The School of Public Health and Community Medicine is holding a seminar on Wednesday, 22nd November from 12.00 – 1:00 pm in Room 305, Samuels Building. The seminar will be presented by Dr Dra. Chriswardani Suryawati, MKes, Associate Professor in Faculty of Public Health, Diponegoro University, Semarang, Indonesia and Dwi Linna Suswardany.
Maternal and child health in tropical and coastal area, a challenge for research collaboration between Faculty of Public Health, Diponegoro University and SPHCM, UNSW Sydney
Dr Dra. Chriswardani Suryawati, MKes, Associate Professor in Faculty of Public Health, Diponegoro University, Semarang, Indonesia
Maternal and Infant Mortality Rate are still high in Indonesia. The government have implemented MCH policies aimed to reduce MMR and IMR. Many programs to resolve IMR was conducted by reducing protein energy malnutrition, stunting, iodine deficiency disorder. The recent program implemented by the Ministry of Health is intervention to the first 1000 days of live (from pregnancy until two years old). The government also conduct many programs to decrease MMR by delivering antenatal care, monitoring high risk pregnancy and childbirth and postpartum services.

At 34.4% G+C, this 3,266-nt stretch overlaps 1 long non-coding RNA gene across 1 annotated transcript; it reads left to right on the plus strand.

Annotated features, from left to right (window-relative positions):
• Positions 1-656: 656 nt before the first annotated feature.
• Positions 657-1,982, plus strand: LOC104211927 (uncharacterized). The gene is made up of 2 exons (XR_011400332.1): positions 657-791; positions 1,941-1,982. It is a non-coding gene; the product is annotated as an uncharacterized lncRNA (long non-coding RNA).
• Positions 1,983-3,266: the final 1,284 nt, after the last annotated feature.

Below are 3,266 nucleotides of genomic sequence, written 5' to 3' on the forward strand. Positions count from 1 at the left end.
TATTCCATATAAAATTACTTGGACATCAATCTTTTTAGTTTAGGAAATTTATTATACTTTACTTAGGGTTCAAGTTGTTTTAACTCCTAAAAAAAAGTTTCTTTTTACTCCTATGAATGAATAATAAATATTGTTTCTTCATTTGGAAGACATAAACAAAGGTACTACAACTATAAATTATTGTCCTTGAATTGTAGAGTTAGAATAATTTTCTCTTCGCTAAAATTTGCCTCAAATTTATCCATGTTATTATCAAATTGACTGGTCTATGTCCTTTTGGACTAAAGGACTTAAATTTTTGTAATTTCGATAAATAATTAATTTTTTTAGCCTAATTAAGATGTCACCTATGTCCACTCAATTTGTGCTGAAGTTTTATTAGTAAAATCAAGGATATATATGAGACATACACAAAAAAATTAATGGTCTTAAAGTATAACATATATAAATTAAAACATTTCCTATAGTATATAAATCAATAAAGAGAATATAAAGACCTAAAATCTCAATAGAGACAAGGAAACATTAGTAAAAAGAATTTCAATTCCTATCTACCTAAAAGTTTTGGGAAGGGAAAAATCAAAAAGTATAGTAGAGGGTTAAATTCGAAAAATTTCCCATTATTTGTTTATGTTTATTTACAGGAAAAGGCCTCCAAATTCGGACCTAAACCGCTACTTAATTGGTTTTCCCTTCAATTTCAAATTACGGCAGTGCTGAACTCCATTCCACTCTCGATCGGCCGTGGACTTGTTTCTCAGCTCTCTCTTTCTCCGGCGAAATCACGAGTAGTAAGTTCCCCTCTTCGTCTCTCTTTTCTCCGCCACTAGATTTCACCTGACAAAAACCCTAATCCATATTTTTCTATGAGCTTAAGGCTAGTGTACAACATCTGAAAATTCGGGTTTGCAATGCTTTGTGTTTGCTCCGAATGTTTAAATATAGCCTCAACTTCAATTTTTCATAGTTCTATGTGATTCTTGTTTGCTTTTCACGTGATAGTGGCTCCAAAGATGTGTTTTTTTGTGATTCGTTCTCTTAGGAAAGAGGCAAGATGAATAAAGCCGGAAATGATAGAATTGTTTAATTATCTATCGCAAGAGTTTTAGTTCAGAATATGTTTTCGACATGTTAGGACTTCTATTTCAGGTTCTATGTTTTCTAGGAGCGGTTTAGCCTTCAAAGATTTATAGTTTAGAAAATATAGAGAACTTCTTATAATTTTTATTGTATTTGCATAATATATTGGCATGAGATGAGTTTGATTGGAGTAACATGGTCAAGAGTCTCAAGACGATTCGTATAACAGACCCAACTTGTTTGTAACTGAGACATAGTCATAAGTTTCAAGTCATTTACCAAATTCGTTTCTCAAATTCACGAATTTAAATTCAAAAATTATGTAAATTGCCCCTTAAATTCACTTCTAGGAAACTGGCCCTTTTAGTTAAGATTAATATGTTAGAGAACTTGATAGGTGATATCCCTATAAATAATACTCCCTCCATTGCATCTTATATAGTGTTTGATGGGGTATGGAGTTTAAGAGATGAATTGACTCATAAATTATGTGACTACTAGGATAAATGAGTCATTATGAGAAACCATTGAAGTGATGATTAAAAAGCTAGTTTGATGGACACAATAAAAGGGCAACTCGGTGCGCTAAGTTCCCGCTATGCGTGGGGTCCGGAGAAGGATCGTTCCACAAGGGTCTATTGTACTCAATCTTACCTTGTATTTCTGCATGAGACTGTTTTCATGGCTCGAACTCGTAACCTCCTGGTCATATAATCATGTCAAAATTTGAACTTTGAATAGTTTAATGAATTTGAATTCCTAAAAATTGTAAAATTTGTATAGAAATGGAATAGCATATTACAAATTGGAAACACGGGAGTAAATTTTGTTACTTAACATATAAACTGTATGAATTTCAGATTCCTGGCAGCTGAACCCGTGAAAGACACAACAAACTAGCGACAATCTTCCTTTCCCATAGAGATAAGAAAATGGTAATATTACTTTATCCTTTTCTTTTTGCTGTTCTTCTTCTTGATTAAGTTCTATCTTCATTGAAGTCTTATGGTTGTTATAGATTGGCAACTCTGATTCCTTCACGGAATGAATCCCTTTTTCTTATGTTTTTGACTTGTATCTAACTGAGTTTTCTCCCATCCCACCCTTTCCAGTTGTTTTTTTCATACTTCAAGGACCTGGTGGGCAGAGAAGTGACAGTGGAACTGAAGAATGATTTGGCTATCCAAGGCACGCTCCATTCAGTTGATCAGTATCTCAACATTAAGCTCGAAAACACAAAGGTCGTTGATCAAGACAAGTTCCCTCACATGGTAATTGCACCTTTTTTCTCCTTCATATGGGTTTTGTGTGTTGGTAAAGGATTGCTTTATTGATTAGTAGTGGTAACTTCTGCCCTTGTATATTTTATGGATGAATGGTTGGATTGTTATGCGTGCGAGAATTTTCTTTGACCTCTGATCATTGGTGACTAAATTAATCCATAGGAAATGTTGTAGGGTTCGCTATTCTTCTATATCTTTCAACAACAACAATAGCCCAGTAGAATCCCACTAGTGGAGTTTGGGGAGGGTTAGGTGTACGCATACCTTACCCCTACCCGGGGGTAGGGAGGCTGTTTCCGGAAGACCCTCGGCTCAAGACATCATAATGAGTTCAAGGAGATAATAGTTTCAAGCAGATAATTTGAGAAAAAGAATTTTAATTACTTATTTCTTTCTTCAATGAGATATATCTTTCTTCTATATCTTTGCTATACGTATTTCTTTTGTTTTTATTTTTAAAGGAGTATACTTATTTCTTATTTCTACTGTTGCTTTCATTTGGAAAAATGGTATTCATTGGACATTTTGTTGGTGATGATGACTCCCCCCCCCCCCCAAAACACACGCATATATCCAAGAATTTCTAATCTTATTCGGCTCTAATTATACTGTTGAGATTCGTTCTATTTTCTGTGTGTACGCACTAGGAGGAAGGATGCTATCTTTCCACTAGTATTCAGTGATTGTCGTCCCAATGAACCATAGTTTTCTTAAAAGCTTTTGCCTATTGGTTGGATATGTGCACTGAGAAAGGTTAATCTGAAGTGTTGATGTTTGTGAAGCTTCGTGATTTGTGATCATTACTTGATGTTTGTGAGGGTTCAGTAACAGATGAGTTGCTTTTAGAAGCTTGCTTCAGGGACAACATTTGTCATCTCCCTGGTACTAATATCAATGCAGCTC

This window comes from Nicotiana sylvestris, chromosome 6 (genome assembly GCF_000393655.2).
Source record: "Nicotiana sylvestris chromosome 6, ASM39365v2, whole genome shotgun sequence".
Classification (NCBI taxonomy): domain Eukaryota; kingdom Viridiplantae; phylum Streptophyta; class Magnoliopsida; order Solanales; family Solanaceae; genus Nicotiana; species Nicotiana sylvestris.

The epidemiology of traditional medicine use for malaria, tuberculosis, and postnatal danger signs in Indonesia: Implications for practice, policy, and research
Dwi Linna Suswardany
Malaria, tuberculosis (TB), maternal morbidity and mortality are still major health challenges in low to middle-income countries, including Indonesia. Timely diagnosis and treatment of TB, malaria, and postnatal danger signs (PNDS) are critical to improve detection and initiate appropriate treatment. Traditional medicine (TM), particularly jamu/herbs use, is common for maintaining general health condition in Indonesia. Regardless free antimalarial drugs and anti TB drugs are provided by the government, TM is reported as one of the perceived causes of delay in seeking health care. A thorough understanding of TM user’s characteristics is crucial following the potential risk of inappropriate TM usage.